Constrained evolution drives limited influenza diversity
1 Department of Immunology, St Jude Children's Research Hospital, 262 Danny Thomas Place, Memphis, TN 38105, USA
2 Vaccine and Infectious Disease Division, Fred Hutchinson Cancer Research Center, 1100 Fairview Ave N., Seattle, WA 98109, USA
BMC Biology 2012, 10:43 doi:10.1186/1741-7007-10-43Published: 21 May 2012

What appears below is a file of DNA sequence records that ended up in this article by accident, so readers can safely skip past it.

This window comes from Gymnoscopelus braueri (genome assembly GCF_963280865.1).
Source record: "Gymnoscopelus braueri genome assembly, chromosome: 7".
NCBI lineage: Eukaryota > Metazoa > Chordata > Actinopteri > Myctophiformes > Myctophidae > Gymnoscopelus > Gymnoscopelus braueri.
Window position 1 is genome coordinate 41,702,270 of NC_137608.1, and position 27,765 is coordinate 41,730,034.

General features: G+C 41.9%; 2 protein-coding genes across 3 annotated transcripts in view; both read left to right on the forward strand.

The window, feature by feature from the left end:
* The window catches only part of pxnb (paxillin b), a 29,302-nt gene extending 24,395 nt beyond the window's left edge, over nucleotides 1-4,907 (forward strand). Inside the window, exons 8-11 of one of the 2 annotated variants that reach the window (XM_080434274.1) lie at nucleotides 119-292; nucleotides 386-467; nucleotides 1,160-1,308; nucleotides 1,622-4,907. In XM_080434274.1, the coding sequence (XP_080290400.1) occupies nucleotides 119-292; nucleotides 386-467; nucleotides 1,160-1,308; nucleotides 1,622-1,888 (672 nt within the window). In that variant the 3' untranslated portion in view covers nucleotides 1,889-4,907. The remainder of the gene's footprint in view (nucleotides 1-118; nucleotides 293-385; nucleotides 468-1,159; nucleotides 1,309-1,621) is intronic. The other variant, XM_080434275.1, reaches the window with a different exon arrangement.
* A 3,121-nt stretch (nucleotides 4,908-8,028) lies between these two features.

H3N2 influenza A viruses have been widely circulating in human populations since the pandemic of 1968. A striking feature of the evolutionary development of this strain has been its 'canalized' nature, with narrow evolutionary trees dominated by long trunks with few branching, or bifurcation events and a consequent lack of standing diversity at any single point. This is puzzling, as one might expect that the strong human immune response against the virus would create an environment encouraging more diversity, not less. Previous models have used various assumptions in order to account for this finding. A new analysis published in BMC Biology suggests that this processive evolution down a single path can be recapitulated by a relatively simple model incorporating only two primary parameters - the mutation rate of the virus, and the immunological distance created by each mutation - so long as these parameters are within a particular narrow but biologically plausible range.